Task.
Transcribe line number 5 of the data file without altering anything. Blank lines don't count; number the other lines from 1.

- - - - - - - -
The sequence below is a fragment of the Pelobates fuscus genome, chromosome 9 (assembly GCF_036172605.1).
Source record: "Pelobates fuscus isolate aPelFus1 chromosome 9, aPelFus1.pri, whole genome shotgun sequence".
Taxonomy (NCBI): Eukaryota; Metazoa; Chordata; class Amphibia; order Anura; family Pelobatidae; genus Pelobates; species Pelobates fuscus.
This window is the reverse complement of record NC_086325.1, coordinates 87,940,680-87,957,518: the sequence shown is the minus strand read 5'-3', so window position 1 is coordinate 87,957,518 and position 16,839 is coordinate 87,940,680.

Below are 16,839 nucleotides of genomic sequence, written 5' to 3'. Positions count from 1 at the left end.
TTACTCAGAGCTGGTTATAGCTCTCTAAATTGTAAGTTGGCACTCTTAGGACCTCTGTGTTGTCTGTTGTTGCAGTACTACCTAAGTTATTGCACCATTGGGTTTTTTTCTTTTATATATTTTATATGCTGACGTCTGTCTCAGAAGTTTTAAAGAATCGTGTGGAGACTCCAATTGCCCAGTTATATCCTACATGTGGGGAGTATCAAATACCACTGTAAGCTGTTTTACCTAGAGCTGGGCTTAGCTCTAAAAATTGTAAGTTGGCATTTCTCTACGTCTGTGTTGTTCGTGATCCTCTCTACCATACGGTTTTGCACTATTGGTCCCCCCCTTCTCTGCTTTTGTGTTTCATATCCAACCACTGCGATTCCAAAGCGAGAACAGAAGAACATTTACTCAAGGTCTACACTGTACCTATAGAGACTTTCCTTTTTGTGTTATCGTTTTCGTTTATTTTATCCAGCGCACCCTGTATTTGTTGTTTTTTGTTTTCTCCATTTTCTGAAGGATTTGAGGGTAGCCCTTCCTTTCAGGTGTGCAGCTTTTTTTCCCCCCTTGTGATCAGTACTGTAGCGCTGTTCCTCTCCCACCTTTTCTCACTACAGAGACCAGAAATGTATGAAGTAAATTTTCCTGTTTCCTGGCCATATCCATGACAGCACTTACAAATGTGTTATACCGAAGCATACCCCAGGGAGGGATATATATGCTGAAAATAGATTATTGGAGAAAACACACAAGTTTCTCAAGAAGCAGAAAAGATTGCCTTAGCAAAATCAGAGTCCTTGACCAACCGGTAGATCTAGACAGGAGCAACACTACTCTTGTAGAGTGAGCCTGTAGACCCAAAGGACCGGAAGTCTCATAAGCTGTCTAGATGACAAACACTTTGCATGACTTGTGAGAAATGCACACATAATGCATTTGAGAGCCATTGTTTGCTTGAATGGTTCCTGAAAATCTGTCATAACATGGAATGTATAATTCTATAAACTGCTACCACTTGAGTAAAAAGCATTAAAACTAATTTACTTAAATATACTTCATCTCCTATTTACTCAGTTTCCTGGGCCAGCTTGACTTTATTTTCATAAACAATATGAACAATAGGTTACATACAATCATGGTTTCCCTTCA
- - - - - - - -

Below are 16,839 nucleotides of genomic sequence, written 5' to 3'. Positions count from 1 at the left end.